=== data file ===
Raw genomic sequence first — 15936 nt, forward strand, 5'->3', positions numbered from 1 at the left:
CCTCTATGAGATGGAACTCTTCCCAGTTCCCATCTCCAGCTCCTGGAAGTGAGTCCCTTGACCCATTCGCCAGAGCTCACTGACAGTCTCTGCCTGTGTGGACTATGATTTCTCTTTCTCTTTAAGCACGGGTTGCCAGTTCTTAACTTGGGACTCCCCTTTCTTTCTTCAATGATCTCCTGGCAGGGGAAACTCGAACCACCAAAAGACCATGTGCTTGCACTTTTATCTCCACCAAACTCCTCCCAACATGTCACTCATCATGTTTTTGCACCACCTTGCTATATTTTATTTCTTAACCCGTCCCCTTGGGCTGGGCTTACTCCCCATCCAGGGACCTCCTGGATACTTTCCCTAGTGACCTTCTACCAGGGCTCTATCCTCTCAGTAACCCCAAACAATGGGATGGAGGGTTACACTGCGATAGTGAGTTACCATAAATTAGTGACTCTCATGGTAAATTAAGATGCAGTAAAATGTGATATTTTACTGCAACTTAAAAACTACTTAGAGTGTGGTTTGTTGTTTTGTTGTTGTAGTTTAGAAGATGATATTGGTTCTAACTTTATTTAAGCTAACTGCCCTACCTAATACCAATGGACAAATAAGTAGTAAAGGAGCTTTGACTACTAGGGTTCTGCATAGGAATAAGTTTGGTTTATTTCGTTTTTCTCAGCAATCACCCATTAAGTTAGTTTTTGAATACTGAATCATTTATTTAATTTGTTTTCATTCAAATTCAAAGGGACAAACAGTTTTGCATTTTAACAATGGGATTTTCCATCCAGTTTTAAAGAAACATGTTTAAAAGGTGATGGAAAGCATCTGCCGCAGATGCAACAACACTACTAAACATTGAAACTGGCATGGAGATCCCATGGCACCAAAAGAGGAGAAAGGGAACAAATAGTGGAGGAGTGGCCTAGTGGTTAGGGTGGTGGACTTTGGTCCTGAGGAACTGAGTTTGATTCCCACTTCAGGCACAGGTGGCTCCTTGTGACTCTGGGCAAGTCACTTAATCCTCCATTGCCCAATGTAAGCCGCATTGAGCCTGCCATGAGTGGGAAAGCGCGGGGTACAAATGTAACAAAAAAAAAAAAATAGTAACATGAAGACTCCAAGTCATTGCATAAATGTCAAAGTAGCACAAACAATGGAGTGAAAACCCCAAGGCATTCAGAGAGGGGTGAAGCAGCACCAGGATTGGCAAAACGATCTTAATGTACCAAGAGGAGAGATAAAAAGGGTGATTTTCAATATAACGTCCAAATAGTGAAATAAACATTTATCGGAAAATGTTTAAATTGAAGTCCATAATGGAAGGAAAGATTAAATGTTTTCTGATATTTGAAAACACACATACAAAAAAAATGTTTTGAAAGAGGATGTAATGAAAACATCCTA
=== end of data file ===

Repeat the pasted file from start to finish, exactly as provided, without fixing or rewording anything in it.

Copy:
Raw genomic sequence first — 15936 nt, forward strand, 5'->3', positions numbered from 1 at the left:
CCTCTATGAGATGGAACTCTTCCCAGTTCCCATCTCCAGCTCCTGGAAGTGAGTCCCTTGACCCATTCGCCAGAGCTCACTGACAGTCTCTGCCTGTGTGGACTATGATTTCTCTTTCTCTTTAAGCACGGGTTGCCAGTTCTTAACTTGGGACTCCCCTTTCTTTCTTCAATGATCTCCTGGCAGGGGAAACTCGAACCACCAAAAGACCATGTGCTTGCACTTTTATCTCCACCAAACTCCTCCCAACATGTCACTCATCATGTTTTTGCACCACCTTGCTATATTTTATTTCTTAACCCGTCCCCTTGGGCTGGGCTTACTCCCCATCCAGGGACCTCCTGGATACTTTCCCTAGTGACCTTCTACCAGGGCTCTATCCTCTCAGTAACCCCAAACAATGGGATGGAGGGTTACACTGCGATAGTGAGTTACCATAAATTAGTGACTCTCATGGTAAATTAAGATGCAGTAAAATGTGATATTTTACTGCAACTTAAAAACTACTTAGAGTGTGGTTTGTTGTTTTGTTGTTGTAGTTTAGAAGATGATATTGGTTCTAACTTTATTTAAGCTAACTGCCCTACCTAATACCAATGGACAAATAAGTAGTAAAGGAGCTTTGACTACTAGGGTTCTGCATAGGAATAAGTTTGGTTTATTTCGTTTTTCTCAGCAATCACCCATTAAGTTAGTTTTTGAATACTGAATCATTTATTTAATTTGTTTTCATTCAAATTCAAAGGGACAAACAGTTTTGCATTTTAACAATGGGATTTTCCATCCAGTTTTAAAGAAACATGTTTAAAAGGTGATGGAAAGCATCTGCCGCAGATGCAACAACACTACTAAACATTGAAACTGGCATGGAGATCCCATGGCACCAAAAGAGGAGAAAGGGAACAAATAGTGGAGGAGTGGCCTAGTGGTTAGGGTGGTGGACTTTGGTCCTGAGGAACTGAGTTTGATTCCCACTTCAGGCACAGGTGGCTCCTTGTGACTCTGGGCAAGTCACTTAATCCTCCATTGCCCAATGTAAGCCGCATTGAGCCTGCCATGAGTGGGAAAGCGCGGGGTACAAATGTAACAAAAAAAAAAAAATAGTAACATGAAGACTCCAAGTCATTGCATAAATGTCAAAGTAGCACAAACAATGGAGTGAAAACCCCAAGGCATTCAGAGAGGGGTGAAGCAGCACCAGGATTGGCAAAACGATCTTAATGTACCAAGAGGAGAGATAAAAAGGGTGATTTTCAATATAACGTCCAAATAGTGAAATAAACATTTATCGGAAAATGTTTAAATTGAAGTCCATAATGGAAGGAAAGATTAAATGTTTTCTGATATTTGAAAACACACATACAAAAAAAATGTTTTGAAAGAGGATGTAATGAAAACATCCTA